Childhood polio, rumored spina bifida, a bus accident, constant pain and, later, the amputation of her leg shaped the life of Frida Kahlo. Her life permanently marred with beauty and pain.
Her struggles were the subject of many of her works of art. Her isolation because of her surgeries and incapacitation led to 55 self portraits (and comprise of more than one third of her entire collection).
Her constant pain, and ability to create beauty, birthed a beautification of her prosthetics and casts using them as canvases for her art.
From a disabilities perspective, Frida Kahlo had multiple obstacles to overcome; a birth defect, a disability from a contracted disease, a debilitating accident, an amputation and constant pain shaped her life. She created objects of art that showcased her pain, love and all of her strengths and faults intertwined. Her art catapults her, and her audience, out of reality and into the fantastic world of a magical realist; a world where prosthetics announce themselves with jingle bells and casts are a thing of beauty meant to be noticed, remarked upon and revered. This is not the world of the disenfranchised -- this is the world of a goddess whose entire being is a work of art. Her work explores the medical interventions that shaped her life weaving the horrific things her body endured into the strength she found within herself and gained from others.
I claim no ownership of the pieces reference in this article. If you are interested in learning more, I suggest you read this Guardian article about the exhibit that showcases Ishiuchi Miyako's photos on display at the Michael Hoppen Gallery. There are several websites dedicated to the exploration of Frida Kahlo's work. I drew, extensively, from information and works on FridaKahlo.org and The Frida Kahlo Foundation in this piece.
The New York Times attests Frida Kahlo's work is experiencing a mini-resurgence because of numerous shows happening this spring. An essay published in the New York Times on May 10 titled Frida Kahlo is Having a Moment closes with the following,
I like that. I think we need more people who celebrate the physical things that make them different.
If you're interested in empowering the disenfranchised, I suggest you read more of my articles on those who are considered to live at the fringes of life.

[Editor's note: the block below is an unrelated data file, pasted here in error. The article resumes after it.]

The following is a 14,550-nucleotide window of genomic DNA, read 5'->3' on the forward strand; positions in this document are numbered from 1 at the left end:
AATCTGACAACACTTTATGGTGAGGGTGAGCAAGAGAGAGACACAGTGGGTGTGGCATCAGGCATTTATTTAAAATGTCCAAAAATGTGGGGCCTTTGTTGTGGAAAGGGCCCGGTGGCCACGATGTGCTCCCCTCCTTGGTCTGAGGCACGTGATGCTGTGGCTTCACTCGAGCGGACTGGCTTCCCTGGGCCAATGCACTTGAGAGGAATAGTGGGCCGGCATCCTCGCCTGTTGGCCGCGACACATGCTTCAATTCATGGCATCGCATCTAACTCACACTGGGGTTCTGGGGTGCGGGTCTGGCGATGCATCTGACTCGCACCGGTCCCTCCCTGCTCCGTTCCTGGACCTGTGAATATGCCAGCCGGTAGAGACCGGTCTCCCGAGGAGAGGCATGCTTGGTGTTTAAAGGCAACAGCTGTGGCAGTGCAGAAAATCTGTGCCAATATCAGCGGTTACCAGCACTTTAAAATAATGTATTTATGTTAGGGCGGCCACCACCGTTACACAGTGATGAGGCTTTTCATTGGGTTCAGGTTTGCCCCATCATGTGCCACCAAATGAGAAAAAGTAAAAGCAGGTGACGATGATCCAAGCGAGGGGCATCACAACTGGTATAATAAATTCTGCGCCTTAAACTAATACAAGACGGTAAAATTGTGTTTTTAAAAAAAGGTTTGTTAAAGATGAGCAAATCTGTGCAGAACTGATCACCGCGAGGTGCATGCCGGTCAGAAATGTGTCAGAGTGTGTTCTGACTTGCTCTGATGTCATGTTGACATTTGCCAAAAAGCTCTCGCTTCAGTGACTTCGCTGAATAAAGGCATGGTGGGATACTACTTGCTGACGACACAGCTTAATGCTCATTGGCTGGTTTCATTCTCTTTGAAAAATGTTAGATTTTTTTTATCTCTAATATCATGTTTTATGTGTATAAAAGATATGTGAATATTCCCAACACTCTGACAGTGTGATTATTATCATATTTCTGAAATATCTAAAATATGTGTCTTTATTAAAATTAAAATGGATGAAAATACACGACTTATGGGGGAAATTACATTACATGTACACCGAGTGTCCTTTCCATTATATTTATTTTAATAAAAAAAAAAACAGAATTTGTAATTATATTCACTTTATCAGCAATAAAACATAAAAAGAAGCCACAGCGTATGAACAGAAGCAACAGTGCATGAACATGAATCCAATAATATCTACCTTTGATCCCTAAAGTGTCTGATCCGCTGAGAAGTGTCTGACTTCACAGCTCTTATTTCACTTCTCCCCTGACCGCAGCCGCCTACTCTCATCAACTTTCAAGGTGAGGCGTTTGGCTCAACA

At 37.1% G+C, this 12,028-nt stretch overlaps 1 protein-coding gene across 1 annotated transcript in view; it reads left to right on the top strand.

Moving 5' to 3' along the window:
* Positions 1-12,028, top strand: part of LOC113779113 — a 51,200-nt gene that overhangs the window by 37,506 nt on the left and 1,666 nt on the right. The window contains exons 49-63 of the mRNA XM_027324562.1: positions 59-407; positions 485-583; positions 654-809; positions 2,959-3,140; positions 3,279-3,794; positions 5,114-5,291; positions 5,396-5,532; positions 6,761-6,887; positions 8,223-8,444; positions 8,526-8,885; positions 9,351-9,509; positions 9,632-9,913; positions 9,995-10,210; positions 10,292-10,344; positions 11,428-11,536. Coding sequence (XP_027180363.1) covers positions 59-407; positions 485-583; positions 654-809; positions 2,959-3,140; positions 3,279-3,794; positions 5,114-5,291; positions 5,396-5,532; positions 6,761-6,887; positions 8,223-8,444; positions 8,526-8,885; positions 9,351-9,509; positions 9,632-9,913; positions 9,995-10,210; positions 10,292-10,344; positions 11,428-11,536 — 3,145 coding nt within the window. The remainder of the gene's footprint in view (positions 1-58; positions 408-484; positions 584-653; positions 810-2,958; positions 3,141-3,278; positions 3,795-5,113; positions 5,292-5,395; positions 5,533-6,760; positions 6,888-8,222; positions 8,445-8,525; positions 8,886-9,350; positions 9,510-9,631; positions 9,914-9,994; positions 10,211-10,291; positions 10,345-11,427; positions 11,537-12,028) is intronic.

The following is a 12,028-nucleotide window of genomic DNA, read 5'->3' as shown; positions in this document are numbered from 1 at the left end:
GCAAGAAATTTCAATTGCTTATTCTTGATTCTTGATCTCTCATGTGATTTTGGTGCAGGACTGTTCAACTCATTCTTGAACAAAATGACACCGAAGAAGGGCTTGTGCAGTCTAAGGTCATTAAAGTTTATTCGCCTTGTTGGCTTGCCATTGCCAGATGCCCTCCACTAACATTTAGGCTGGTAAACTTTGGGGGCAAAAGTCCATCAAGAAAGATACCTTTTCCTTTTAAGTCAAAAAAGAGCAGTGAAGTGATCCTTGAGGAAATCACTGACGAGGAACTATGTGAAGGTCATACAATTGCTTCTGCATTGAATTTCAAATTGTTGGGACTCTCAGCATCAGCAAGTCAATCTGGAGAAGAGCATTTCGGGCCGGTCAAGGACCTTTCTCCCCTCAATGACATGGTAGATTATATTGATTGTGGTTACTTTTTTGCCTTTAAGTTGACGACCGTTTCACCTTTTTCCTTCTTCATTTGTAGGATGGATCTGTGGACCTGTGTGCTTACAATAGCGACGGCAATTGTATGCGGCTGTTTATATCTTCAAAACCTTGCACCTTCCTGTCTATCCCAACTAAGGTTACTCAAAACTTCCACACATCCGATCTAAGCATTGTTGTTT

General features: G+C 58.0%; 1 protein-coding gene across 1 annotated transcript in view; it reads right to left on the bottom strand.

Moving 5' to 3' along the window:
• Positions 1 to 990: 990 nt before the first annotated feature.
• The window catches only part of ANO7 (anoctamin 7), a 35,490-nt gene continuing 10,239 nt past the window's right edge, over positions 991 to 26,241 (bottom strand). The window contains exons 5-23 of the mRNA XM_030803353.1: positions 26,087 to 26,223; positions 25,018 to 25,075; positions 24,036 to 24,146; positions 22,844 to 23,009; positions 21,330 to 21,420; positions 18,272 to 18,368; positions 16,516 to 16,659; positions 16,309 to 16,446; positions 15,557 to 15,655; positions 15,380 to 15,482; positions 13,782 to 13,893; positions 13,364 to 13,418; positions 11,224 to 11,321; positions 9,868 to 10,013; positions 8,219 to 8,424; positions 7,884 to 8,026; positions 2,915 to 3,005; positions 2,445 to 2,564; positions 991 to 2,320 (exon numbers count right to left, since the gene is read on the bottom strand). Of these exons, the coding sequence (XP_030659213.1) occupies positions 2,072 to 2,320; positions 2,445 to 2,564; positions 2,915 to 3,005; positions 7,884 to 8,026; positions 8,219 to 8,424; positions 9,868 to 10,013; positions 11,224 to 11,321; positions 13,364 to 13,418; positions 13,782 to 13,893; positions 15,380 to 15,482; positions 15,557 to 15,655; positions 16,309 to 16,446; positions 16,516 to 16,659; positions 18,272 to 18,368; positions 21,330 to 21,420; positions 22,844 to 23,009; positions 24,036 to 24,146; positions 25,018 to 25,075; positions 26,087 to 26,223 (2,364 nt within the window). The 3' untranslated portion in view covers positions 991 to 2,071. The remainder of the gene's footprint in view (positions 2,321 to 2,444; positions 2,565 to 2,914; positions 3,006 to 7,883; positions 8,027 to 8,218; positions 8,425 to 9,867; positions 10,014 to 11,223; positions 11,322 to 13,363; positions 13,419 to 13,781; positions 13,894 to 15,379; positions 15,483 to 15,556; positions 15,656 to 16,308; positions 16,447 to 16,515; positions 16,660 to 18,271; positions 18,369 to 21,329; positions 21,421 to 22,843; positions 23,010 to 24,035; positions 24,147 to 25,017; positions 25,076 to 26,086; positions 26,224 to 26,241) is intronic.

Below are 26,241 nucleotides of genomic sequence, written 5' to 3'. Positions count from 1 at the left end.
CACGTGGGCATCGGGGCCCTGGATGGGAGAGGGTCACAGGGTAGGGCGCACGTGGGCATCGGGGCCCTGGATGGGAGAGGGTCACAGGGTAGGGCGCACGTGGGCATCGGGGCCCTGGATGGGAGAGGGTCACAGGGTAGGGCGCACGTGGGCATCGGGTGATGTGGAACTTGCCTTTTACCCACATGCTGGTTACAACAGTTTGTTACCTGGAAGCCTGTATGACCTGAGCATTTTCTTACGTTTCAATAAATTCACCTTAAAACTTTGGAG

Discussing Designing for the Fringe on the 3D LILA Podcast.
Designing for the Fringe: Making dysphagia-safe carrots at home.
The presentation and my notes from my portion of the presentation at South by Southwest (SXSW). My perspective was mostly focused on the utilitarian purpose fo 3D printed food -- particularly for those with Swallowing Disorders (Dysphagia).
Dysphagia is the medical term for the symptom of difficulty in swallowing. Dysphagia brings a major life change. Advancements in the word of 3D printing open the door for more people to enjoy nutritious, fresh food.
A few notes about my submission to the Panel Picker for the 2016 SXSW Interactive festival.
A tiny home could make it easier for my mom to age near us (or for us to live near her).
The US transportation system falls short for the elderly. Understanding why can make it better.
The NEA focuses an entire issue on the arts and accessibility to celebrate the 25th anniversary of the Americans with Disabilities Act. *Swoon*
Stephanie Thomas is cur8able, curating clothing and lifestyle products that are accessible /smart/ stylish for people with disabilities.
A video game, Forget-Me-Knot, helps people understand what it is like to have Alzheimer's.
Headphones help those who are blind use the ATM. Watch and learn.
BrainDance is a collaborative project bringing together dance choreographers, neuroscientists, physicians, philosophers and people with Parkinson's disease to explore movement.
Despite multiple setbacks, Frida Kahlo did not live in the world of the disenfranchised. She lived as a goddess whose entire being is a work of art.
The dying process is messy. It’s hard on everyone. It’s confusing. It’s painful. It’s the beginning of your grief. Talking about it early will help the survivors cope.
The story of one shoe that expands to 5 sizes and last for five years.
Surfing the web, and this website, with a screen reader.
How the blind watch movies, TV and play video games.
Emily McDowell made empathy cards to say all the things that are difficult to say.
As your parents and loved ones grow older you start to notice subtle differences in the way they live their lives. These modifications generally come after something has happened.
Crisis Mappers Network, a large, active, international community of experts, practitioners, policymakers, technologists, researchers, journalists, scholars, hackers and skilled volunteers who are using technology, crowd-sourcing and crisis mapping to answer our humanitarian needs.
Through telepresence and a Segway-like robot, Beam helps those with disabilities see the world.
Can using 3D printing solve animal protection issues?
A wearable device that allows you to send messages with simple gestures.
The get-to-know-you card game for people you've known your whole life.
Personal experience helped a Boy Scout create a wearable to prevent Alzheimer's patients from wandering.
A 12-year-old makes a braille printer with Legos. In other unrelated news, I waste a lot of time watching TV.
Banana fibers solve a problem for 50% of the developing world.
Peter and Peregrine are advocating for children and engineers to work together to create solutions.
Lisa Russell speaking about creating empowering film narratives. No more sad documentaries!
Neil Brandvold speaking on conflict journalism and what it's like to be a witness to culture changing moments.